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July 4, 2012

Protests Spring

http://www.jewishjournal.com/blog/item/protests_spring_20120704/

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Let's try and avoid over-using. Last year's protest in Tel- Aviv.

Last year, the world entered a new phase of protests calling for social justice. It probably existed earlier, that longing for equality in the society, but last summer, the entire world felt it simultaneously. Israel, of course, took a meaningful part in the summer of protests. I am all in favor of the freedom of speech. This is one of the most significant human rights and is an essential component of Democracy. But the thing about freedom of speech is that it should be done right, and by “right” I mean with putting our minds into it. Lately, it seems like people in Israel protest just to protest. Like this is some sort of a fashion trend- everybody do it! Equal rights for the Gay community, recruitment for Haredi, lower real estate prices- they are all very important issues we currently have in Israel, but there is a point when fighting for justice turns to fighting just for a fight. When a country reaches this point- everything worth fighting for loses its value.

Last year’s protest was the biggest Israel’s ever seen. The streets were filled with tents, as people of the middle class gathered to demand social justice. This protest swirled everybody’s heads and got us all carried away. It took a governmental committee that accomplish nothing to realize this protest was unfocused and demanded too big of a change. Ever since, it seemed like the idea of protest really turned on people here. Soon, every subject concerning anyone was accompanied by a protest: subjects such as the prices of chocolate bars. Every struggle seemed to have a need for a protest for decoration. The outcome, I’m afraid, was a really bad Sukkah- too much decoration and no space to breathe.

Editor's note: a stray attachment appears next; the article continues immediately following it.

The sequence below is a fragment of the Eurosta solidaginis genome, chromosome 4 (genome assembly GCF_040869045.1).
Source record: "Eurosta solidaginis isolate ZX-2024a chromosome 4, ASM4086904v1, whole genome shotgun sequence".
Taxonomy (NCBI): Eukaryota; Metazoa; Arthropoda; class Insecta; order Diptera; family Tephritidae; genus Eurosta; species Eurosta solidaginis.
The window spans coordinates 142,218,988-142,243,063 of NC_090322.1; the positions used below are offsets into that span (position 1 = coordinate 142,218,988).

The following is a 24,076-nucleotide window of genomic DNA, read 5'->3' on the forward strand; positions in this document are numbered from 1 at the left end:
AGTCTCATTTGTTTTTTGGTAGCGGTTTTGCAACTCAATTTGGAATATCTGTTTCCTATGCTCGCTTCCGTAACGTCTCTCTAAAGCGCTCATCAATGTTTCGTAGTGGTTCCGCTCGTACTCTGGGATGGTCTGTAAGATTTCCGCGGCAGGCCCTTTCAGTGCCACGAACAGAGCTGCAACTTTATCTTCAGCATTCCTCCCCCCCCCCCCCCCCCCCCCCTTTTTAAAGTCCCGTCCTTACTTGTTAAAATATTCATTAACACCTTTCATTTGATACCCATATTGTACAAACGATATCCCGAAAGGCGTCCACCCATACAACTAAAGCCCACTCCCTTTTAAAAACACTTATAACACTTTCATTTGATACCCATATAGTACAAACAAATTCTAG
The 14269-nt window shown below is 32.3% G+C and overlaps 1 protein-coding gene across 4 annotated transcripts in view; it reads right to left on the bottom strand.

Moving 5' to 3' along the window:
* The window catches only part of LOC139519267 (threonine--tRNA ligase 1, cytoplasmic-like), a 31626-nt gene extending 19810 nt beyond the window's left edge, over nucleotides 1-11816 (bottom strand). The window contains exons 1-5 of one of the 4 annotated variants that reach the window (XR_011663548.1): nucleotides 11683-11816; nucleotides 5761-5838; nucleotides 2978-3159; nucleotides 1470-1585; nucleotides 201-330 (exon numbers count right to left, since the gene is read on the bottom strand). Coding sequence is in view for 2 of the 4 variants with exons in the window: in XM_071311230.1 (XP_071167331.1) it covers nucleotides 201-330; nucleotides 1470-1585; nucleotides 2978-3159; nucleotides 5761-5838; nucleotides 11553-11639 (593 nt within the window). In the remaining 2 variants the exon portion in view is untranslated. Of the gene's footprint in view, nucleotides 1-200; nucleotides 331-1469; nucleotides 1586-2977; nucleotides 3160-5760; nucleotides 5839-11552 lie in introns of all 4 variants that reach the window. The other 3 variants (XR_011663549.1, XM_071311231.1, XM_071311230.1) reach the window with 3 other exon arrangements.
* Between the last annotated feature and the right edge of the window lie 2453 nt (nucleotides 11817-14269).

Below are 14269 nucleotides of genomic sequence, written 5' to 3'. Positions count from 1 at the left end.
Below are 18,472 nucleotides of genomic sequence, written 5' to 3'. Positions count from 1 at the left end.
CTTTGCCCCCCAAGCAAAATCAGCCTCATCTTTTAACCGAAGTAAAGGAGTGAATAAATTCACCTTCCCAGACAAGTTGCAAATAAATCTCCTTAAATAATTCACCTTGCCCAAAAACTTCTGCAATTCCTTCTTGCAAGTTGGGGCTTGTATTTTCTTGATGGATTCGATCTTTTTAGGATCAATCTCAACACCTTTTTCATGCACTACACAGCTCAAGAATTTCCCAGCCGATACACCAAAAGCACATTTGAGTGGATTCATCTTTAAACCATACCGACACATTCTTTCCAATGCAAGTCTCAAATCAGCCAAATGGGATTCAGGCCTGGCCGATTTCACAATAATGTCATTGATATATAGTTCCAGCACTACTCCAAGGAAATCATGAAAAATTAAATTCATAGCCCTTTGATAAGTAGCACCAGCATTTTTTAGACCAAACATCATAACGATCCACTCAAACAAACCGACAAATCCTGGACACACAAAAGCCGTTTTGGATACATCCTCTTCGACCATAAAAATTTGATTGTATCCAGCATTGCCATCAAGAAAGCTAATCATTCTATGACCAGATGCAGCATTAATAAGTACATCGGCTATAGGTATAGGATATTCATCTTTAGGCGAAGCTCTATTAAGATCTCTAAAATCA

Now it is summer again, and my Facebook wall is starting to fill with invitations for protests. People are calling me to place a tent in the streets of Tel Aviv and shout important phrases, such as “the people demand social justice.” “Going out to the streets” became a common phrase that no one knows what it means. Is there a concrete plan with an outcome the protests arrangers wish to accomplish? Because let’s face it- social justice is something we all wish to get, but none of us really knows how to get it. This takes deep thought and right usage of freedom of speech.

A couple of weeks ago I found out I was not alone with my thoughts. Protest leaders worldwide landed in Israel for a special convention, where they dealt with issues regarding social protests, and discussed the right way to throw a protest. Stav Shaffir, one of the notable figures during the protests last summer, took part in that convention, along with protest leaders from Russia, Greece, Spain and many more. Some made a difference, some are still waiting, and some saw in the Israeli protest a great inspiration. On one thing they all agreed: the outcomes of a true revolution take time. A meaningful change can be accomplished only by hard, consistent work, guided by a clear agenda. The issues which lead to all those protests were major, profound issues (at least most of them). And this kind of change is important for every democracy. Last week, some protestors started to use violence, as well as some policemen. A protestor was quoted saying: “We learned that setting tents accomplished nothing, so the police better watch out this summer.” Is this how we want to use our freedom of speech? Is violence really the way to make a difference? Some may believe it is, but not me.

This is exactly why we shouldn’t let the true solutions be replaced by a fog of signs and shouts. The struggle for social justice cannot be reached by simply stepping outside. It is an important part of the making of a change, but fighting with the government until one side starts to bleed will get us nowhere. I really hope this summer will be the true “worldwide spring.” I hope lessons from previous mistakes, along with the conclusions from the convention, will show our fierce protest leaders, as well as our governments, the right way. Governments worldwide should try and listen to the voice of the people instead of ignoring their voters, but the people should be willing to sit and talk, instead of shouting. History has proven to us all that great minds think alike, and that leaders work best together. This is our chance. Our time is now.

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